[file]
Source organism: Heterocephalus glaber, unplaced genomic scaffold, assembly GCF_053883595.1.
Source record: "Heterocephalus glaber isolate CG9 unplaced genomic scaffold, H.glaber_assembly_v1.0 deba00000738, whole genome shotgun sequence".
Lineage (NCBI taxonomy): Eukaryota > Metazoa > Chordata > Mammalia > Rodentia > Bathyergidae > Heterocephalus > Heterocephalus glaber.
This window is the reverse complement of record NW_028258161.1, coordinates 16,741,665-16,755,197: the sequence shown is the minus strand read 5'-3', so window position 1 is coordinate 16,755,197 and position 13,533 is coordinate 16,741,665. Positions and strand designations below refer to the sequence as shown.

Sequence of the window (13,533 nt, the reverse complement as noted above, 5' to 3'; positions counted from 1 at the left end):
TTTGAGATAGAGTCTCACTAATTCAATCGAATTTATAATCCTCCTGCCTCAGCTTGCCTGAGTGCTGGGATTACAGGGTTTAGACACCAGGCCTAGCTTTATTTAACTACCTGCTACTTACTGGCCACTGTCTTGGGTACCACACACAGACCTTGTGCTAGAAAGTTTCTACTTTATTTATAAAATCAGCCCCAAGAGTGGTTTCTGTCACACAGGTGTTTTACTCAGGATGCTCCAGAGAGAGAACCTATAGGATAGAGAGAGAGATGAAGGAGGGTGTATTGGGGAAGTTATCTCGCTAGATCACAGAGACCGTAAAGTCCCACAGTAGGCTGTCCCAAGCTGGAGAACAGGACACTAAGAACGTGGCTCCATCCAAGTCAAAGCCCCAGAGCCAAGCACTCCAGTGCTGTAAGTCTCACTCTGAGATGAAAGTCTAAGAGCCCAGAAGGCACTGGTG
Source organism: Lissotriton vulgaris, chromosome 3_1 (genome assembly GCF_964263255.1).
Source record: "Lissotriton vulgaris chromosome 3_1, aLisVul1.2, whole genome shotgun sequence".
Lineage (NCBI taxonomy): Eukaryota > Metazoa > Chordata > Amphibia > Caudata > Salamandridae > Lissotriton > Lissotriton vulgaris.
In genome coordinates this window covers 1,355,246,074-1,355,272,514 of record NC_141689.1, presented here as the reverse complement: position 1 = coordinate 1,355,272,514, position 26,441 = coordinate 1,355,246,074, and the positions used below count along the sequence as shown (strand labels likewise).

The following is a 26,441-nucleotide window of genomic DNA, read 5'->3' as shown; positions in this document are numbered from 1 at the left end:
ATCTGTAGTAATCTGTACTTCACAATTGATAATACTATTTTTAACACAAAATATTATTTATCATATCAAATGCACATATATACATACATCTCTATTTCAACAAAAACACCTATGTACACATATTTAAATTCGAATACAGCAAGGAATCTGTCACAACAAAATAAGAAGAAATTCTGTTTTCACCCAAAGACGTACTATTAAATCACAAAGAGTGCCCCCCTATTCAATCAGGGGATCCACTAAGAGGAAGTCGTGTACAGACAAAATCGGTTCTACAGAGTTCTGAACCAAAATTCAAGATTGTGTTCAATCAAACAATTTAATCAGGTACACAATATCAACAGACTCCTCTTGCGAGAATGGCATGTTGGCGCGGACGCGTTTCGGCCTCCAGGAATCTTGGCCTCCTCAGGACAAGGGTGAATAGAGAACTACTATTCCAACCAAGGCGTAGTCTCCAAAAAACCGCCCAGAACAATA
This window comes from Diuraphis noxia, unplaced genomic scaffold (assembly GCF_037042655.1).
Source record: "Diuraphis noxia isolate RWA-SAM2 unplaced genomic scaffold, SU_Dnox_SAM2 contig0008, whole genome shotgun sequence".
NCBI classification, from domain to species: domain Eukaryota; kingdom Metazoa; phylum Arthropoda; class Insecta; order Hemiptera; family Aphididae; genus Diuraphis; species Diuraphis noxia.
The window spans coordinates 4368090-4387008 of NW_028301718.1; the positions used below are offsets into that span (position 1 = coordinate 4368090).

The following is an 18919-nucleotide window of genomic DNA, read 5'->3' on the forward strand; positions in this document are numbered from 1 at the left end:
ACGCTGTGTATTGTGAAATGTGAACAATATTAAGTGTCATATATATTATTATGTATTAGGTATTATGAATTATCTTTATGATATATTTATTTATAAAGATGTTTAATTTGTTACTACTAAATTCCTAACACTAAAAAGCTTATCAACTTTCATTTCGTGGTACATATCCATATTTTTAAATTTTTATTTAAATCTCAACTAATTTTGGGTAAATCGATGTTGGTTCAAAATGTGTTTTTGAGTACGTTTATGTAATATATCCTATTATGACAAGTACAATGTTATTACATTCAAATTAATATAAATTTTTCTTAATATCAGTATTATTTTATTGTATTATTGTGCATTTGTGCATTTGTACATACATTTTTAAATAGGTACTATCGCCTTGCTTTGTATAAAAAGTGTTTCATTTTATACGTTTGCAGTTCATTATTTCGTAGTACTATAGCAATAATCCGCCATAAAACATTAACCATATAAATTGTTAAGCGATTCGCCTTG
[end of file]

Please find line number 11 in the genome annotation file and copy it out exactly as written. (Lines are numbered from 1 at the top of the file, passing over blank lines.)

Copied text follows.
The following is a 26,441-nucleotide window of genomic DNA, read 5'->3' as shown; positions in this document are numbered from 1 at the left end: